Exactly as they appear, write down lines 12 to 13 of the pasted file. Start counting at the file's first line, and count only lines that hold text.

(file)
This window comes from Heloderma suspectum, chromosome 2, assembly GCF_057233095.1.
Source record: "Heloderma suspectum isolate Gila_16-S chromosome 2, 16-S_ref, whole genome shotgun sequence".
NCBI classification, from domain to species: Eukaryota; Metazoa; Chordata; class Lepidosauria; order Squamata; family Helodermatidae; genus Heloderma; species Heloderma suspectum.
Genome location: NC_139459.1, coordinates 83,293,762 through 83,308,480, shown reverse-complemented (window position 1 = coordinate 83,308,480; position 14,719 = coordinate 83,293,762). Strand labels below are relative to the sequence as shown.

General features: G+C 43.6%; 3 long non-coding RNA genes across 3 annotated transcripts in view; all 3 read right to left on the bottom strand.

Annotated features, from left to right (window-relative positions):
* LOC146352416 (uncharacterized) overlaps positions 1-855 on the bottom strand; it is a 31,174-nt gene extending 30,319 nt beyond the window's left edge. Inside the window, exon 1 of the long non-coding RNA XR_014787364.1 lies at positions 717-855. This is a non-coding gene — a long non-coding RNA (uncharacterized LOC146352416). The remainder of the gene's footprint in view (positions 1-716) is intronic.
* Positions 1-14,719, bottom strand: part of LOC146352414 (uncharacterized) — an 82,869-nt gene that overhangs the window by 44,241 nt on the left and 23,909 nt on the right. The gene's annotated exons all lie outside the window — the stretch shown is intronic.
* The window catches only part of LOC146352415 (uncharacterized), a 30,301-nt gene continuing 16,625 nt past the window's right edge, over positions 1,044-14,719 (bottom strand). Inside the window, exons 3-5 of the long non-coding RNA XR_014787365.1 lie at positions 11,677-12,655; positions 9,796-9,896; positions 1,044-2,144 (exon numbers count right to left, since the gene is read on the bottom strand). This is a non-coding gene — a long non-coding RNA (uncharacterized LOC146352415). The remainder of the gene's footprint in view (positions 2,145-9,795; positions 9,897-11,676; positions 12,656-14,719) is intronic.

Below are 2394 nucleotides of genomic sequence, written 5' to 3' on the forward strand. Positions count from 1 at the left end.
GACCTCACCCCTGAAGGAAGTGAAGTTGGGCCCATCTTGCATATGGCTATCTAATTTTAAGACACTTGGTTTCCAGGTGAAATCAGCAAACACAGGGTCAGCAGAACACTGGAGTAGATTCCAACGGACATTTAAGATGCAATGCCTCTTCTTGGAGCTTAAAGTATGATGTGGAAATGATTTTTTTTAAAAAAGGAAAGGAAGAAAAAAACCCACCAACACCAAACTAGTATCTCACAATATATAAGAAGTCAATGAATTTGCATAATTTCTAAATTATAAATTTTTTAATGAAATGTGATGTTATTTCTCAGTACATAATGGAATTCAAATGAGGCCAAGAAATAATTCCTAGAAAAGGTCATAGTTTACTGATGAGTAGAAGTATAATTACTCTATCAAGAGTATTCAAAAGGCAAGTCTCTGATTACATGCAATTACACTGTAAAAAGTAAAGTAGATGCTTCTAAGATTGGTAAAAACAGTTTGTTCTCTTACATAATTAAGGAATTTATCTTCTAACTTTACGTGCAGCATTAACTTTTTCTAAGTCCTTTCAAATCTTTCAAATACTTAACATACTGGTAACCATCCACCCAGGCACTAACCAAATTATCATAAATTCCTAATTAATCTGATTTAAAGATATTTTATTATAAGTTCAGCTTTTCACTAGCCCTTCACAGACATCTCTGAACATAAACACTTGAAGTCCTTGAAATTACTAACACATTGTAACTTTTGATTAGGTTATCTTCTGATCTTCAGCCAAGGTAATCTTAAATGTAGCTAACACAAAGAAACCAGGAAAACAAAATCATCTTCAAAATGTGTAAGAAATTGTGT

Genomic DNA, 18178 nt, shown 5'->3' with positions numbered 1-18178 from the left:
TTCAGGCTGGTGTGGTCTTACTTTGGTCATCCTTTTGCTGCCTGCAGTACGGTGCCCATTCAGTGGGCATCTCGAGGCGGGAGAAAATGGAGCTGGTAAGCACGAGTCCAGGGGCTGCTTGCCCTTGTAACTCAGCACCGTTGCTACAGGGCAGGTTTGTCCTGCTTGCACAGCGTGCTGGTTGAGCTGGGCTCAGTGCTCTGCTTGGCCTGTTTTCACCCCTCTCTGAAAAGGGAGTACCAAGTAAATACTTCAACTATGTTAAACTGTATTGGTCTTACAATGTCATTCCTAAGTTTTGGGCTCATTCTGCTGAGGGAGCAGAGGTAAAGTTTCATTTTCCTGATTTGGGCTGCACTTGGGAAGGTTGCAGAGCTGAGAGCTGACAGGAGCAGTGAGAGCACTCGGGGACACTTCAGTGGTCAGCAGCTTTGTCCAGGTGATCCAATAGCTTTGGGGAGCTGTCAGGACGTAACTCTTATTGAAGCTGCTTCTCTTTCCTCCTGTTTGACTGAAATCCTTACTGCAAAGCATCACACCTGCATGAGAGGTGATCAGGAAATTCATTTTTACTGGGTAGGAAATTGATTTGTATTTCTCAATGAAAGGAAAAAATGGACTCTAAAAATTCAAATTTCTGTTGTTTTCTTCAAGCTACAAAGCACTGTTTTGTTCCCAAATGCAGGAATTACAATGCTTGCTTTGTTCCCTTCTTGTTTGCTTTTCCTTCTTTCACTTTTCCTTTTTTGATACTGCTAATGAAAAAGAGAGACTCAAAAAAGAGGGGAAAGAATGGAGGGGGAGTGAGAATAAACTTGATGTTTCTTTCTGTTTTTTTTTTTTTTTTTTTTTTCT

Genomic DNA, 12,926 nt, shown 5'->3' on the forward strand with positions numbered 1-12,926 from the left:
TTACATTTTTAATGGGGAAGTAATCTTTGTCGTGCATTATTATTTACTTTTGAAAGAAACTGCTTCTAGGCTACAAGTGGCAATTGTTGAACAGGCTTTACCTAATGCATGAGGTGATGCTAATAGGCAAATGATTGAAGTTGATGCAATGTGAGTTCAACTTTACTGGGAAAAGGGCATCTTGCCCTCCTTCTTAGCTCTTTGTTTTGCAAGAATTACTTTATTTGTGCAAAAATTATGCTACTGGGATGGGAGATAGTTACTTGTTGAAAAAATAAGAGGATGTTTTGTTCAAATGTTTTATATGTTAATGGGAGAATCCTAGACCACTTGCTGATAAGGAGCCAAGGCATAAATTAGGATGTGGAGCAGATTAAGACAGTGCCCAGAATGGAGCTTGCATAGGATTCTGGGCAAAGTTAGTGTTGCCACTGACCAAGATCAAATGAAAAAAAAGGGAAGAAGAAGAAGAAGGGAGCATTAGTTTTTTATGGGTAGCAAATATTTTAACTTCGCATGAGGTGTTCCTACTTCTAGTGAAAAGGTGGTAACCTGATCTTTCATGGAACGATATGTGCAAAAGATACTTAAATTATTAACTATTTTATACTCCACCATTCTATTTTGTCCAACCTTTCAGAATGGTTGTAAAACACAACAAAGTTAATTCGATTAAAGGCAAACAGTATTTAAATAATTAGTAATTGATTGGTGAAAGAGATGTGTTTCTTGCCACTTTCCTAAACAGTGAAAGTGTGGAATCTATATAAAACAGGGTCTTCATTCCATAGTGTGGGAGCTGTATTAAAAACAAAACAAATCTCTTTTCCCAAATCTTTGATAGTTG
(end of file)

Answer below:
Genomic DNA, 18178 nt, shown 5'->3' with positions numbered 1-18178 from the left:
TTCAGGCTGGTGTGGTCTTACTTTGGTCATCCTTTTGCTGCCTGCAGTACGGTGCCCATTCAGTGGGCATCTCGAGGCGGGAGAAAATGGAGCTGGTAAGCACGAGTCCAGGGGCTGCTTGCCCTTGTAACTCAGCACCGTTGCTACAGGGCAGGTTTGTCCTGCTTGCACAGCGTGCTGGTTGAGCTGGGCTCAGTGCTCTGCTTGGCCTGTTTTCACCCCTCTCTGAAAAGGGAGTACCAAGTAAATACTTCAACTATGTTAAACTGTATTGGTCTTACAATGTCATTCCTAAGTTTTGGGCTCATTCTGCTGAGGGAGCAGAGGTAAAGTTTCATTTTCCTGATTTGGGCTGCACTTGGGAAGGTTGCAGAGCTGAGAGCTGACAGGAGCAGTGAGAGCACTCGGGGACACTTCAGTGGTCAGCAGCTTTGTCCAGGTGATCCAATAGCTTTGGGGAGCTGTCAGGACGTAACTCTTATTGAAGCTGCTTCTCTTTCCTCCTGTTTGACTGAAATCCTTACTGCAAAGCATCACACCTGCATGAGAGGTGATCAGGAAATTCATTTTTACTGGGTAGGAAATTGATTTGTATTTCTCAATGAAAGGAAAAAATGGACTCTAAAAATTCAAATTTCTGTTGTTTTCTTCAAGCTACAAAGCACTGTTTTGTTCCCAAATGCAGGAATTACAATGCTTGCTTTGTTCCCTTCTTGTTTGCTTTTCCTTCTTTCACTTTTCCTTTTTTGATACTGCTAATGAAAAAGAGAGACTCAAAAAAGAGGGGAAAGAATGGAGGGGGAGTGAGAATAAACTTGATGTTTCTTTCTGTTTTTTTTTTTTTTTTTTTTTTCT